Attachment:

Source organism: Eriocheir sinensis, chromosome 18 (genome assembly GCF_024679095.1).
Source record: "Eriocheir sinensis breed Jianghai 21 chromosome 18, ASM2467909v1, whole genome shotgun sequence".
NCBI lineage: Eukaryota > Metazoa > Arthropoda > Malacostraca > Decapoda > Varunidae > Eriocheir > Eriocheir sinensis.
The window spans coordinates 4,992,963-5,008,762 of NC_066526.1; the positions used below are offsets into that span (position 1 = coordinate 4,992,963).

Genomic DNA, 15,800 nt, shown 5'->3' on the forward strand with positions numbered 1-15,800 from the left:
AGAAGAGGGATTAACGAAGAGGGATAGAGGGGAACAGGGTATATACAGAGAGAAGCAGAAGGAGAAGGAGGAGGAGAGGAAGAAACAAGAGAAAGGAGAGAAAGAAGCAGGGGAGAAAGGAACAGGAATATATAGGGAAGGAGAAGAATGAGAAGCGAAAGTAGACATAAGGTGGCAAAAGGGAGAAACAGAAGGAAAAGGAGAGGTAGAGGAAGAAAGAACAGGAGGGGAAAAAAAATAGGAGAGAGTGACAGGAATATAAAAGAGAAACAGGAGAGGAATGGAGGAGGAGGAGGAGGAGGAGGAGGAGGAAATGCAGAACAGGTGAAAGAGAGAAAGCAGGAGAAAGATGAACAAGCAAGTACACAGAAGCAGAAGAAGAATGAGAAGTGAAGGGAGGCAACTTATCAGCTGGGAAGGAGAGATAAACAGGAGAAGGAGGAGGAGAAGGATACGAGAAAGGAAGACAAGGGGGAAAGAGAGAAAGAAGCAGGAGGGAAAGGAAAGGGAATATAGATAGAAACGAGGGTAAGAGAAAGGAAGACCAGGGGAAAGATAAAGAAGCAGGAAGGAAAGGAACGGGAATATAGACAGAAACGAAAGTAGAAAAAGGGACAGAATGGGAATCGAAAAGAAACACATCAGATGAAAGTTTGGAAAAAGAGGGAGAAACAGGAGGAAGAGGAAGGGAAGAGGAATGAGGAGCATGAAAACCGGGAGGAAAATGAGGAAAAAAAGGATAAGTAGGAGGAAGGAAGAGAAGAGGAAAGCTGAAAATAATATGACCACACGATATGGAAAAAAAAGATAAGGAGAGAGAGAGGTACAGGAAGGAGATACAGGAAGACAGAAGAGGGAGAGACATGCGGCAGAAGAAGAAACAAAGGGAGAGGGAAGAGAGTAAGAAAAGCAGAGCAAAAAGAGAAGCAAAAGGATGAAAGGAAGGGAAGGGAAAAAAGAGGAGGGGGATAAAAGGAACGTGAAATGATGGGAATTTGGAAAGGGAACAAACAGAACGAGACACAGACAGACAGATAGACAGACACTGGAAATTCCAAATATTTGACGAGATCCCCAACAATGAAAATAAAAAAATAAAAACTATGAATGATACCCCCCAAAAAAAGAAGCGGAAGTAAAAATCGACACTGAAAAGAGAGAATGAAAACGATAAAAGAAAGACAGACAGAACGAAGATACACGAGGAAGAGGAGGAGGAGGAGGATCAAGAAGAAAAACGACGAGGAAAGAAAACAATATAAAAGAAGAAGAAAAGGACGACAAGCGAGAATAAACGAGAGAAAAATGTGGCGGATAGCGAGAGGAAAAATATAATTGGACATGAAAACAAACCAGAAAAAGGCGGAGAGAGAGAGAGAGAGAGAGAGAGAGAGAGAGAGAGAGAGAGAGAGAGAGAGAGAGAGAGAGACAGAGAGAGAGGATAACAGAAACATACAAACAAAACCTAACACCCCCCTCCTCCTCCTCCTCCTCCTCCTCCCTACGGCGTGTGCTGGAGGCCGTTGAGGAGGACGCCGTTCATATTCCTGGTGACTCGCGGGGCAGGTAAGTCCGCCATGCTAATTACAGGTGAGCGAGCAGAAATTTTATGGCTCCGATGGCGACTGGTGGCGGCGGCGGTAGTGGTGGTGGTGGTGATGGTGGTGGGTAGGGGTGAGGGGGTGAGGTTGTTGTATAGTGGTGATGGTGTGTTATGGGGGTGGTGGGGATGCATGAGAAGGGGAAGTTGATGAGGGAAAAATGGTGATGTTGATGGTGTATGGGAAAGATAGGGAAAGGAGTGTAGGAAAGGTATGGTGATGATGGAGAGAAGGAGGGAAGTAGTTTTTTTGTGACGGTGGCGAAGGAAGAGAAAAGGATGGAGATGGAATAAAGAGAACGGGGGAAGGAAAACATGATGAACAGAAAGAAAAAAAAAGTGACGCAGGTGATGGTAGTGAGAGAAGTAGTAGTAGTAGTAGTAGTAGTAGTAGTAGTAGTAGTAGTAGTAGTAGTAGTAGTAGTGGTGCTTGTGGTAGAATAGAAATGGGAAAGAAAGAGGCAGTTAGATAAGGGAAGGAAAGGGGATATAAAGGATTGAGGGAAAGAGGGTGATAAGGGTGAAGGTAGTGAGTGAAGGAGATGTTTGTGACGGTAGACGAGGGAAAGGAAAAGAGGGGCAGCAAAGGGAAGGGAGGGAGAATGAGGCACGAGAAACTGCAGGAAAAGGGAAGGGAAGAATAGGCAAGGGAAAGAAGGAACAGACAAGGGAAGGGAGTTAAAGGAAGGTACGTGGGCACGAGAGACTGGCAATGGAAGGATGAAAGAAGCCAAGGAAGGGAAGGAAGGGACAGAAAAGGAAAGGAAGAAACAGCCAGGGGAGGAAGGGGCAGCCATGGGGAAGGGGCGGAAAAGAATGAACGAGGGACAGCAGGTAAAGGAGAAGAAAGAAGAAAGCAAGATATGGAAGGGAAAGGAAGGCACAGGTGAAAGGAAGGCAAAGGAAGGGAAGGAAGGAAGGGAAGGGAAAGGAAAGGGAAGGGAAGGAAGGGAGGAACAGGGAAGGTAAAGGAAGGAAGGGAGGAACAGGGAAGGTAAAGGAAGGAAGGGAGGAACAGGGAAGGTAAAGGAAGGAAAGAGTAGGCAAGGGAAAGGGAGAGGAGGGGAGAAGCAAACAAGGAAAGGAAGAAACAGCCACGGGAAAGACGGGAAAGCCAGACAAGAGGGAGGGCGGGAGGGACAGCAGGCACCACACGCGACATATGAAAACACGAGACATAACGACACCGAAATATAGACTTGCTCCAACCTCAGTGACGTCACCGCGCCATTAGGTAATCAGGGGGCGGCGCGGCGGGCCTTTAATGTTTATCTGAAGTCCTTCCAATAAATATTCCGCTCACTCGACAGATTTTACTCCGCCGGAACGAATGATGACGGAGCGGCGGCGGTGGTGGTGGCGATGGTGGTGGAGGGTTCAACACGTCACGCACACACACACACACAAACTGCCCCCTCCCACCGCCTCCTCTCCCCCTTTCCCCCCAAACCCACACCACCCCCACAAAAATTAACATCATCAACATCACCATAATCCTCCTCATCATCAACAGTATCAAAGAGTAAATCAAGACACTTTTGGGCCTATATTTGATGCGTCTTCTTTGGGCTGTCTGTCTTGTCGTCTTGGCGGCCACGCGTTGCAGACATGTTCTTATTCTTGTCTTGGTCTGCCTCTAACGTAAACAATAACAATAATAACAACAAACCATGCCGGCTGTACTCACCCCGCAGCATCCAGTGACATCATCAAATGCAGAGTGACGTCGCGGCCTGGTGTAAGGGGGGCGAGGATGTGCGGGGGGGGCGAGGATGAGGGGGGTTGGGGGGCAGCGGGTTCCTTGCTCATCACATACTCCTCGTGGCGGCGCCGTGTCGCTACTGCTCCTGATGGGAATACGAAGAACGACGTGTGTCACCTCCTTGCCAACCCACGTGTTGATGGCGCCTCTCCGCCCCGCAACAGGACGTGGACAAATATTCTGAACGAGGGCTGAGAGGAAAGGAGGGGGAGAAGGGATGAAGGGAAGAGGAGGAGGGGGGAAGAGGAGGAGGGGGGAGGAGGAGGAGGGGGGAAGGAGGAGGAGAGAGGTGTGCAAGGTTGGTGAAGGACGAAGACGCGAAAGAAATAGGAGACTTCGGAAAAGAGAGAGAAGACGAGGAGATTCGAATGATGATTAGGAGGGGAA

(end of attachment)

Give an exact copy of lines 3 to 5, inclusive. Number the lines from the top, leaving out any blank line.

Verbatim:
NCBI lineage: Eukaryota > Metazoa > Arthropoda > Malacostraca > Decapoda > Varunidae > Eriocheir > Eriocheir sinensis.
The window spans coordinates 4,992,963-5,008,762 of NC_066526.1; the positions used below are offsets into that span (position 1 = coordinate 4,992,963).

Genomic DNA, 15,800 nt, shown 5'->3' on the forward strand with positions numbered 1-15,800 from the left: